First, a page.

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Am J Med. 2000 Apr 1;108(5):403-15.

Apoptotic mechanisms in acute renal failure.

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Department of Medicine, University of Arkansas for Medical Sciences, and Central Arkansas Veterans Healthcare System, Little Rock 72205, USA.


It has been generally accepted that a catastrophic breakdown of regulated cellular homeostasis, known as necrosis, is the mode of cellular injury in various forms of acute renal failure. One of the major advances in our understanding of cell death has been the recognition that the pathways traditionally associated with apoptosis as described in the landmark study by Kerr, Wyllie, and Currie in 1972 maybe very critical in the form of cell injury associated with necrosis. The pathway that is followed by the cell varies with both nature and severity of insults and may evolve from an apoptotic to a necrotic form of cell death. It is also likely that there are some common pathways that are shared and regulated in the two modes of cell death. In this review, we first describe evidence for the role of apoptotic pathways in ischemic acute renal failure, and then consider the potential mechanisms that may participate in this model of acute renal tubular injury. We then summarize the current information of apoptotic pathways related to other common causes of acute renal failure including endotoxin-induced, toxic acute renal failure and transplant rejection. A better understanding of the mechanisms of apoptosis could lead to safer and more specific therapeutic interventions for acute renal failure.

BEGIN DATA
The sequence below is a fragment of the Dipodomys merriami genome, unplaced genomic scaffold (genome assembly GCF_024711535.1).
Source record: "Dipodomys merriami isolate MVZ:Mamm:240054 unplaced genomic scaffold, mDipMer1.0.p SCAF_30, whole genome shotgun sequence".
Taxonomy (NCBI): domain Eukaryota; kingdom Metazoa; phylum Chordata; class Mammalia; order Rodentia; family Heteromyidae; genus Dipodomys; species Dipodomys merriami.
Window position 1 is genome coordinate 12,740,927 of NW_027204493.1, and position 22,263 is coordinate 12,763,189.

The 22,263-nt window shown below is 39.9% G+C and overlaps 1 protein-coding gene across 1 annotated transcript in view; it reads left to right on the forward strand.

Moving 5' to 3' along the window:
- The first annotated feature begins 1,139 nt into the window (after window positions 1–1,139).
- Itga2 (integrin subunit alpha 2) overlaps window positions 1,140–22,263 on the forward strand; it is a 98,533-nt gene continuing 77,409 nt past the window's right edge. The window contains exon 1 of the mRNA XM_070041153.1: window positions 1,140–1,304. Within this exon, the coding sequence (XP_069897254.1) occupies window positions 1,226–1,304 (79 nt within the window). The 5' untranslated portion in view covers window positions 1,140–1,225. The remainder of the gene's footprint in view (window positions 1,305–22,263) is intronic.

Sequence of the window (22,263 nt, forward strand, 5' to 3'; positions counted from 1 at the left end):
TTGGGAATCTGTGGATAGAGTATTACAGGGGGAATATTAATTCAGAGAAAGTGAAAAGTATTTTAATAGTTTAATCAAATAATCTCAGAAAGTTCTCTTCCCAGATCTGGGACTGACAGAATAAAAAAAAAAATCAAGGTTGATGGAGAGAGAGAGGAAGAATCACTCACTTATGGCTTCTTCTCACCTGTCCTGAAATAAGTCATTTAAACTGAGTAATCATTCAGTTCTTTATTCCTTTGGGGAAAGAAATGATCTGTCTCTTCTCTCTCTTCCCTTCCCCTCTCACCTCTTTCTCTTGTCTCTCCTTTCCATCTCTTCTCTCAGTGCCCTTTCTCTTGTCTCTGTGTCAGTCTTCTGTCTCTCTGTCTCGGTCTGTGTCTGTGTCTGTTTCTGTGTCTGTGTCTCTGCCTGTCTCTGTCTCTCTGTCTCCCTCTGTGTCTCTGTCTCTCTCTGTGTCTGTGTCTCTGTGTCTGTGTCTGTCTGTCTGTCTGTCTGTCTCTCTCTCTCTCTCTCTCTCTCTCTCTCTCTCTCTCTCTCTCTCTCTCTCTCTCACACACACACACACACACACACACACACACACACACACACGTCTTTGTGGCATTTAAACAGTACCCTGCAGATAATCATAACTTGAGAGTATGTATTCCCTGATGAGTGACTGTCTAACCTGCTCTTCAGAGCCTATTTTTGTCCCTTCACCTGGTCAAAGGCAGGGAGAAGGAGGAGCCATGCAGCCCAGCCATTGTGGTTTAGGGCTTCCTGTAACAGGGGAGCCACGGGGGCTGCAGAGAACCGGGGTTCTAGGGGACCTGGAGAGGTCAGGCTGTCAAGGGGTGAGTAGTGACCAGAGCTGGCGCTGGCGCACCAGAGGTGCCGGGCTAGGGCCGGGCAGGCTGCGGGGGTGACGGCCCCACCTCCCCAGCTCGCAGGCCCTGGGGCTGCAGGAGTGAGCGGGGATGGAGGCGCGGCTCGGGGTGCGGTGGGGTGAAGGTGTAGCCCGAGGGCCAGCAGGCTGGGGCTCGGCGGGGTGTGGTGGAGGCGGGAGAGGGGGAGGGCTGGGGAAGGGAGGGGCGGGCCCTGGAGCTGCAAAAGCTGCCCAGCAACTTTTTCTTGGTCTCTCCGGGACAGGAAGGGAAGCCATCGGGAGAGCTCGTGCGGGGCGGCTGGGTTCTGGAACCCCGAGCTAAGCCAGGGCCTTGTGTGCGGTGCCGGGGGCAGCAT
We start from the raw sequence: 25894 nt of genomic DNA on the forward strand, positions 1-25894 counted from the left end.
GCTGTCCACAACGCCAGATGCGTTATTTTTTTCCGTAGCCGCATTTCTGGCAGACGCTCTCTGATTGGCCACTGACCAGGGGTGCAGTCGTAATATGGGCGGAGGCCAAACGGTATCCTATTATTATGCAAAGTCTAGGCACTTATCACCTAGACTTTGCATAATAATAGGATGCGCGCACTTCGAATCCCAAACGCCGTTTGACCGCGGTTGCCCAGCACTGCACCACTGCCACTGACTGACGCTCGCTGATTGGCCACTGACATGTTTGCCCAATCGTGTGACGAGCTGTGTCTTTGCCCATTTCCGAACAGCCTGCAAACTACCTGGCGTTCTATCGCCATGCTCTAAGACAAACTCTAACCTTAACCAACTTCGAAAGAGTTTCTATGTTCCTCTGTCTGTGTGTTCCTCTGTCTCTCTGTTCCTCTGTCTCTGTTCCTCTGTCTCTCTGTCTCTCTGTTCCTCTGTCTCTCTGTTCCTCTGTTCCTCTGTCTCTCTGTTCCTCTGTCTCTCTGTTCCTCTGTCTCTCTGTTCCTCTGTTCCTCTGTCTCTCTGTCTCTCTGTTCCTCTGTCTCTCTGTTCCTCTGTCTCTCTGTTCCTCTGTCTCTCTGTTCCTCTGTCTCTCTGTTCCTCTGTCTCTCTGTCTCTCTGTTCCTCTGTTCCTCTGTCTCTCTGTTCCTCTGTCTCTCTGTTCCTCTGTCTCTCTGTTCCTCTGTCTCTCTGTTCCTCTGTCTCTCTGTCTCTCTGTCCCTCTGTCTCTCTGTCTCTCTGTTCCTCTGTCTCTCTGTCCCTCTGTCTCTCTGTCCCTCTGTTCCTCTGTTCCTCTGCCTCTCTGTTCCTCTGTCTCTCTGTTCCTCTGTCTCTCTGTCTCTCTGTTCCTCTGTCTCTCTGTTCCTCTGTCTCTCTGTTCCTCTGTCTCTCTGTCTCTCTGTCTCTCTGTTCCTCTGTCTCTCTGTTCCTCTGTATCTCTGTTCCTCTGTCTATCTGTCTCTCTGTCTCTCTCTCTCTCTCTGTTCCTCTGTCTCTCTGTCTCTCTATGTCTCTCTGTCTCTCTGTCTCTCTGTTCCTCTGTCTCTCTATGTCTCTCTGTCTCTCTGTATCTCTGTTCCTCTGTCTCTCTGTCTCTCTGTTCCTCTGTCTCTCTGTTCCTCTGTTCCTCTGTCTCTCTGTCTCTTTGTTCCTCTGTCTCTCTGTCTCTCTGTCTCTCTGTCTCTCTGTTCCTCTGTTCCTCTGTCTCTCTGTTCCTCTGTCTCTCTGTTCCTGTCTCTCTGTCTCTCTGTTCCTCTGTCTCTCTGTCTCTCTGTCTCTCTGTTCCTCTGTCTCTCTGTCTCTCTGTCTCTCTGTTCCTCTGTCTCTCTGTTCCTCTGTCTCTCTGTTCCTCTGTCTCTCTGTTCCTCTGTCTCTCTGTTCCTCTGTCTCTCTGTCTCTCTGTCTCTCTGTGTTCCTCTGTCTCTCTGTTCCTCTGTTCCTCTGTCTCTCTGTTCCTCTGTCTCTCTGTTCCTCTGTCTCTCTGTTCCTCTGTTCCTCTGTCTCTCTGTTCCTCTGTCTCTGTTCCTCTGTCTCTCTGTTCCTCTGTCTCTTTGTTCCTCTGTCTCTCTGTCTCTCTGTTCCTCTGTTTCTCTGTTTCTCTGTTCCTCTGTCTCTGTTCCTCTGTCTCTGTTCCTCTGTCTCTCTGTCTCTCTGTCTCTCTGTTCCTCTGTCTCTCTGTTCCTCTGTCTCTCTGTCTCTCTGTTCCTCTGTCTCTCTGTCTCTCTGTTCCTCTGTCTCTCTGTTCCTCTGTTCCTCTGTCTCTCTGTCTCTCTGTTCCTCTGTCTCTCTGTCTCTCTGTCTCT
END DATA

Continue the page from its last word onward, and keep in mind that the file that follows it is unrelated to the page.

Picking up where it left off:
[Indexed for MEDLINE]

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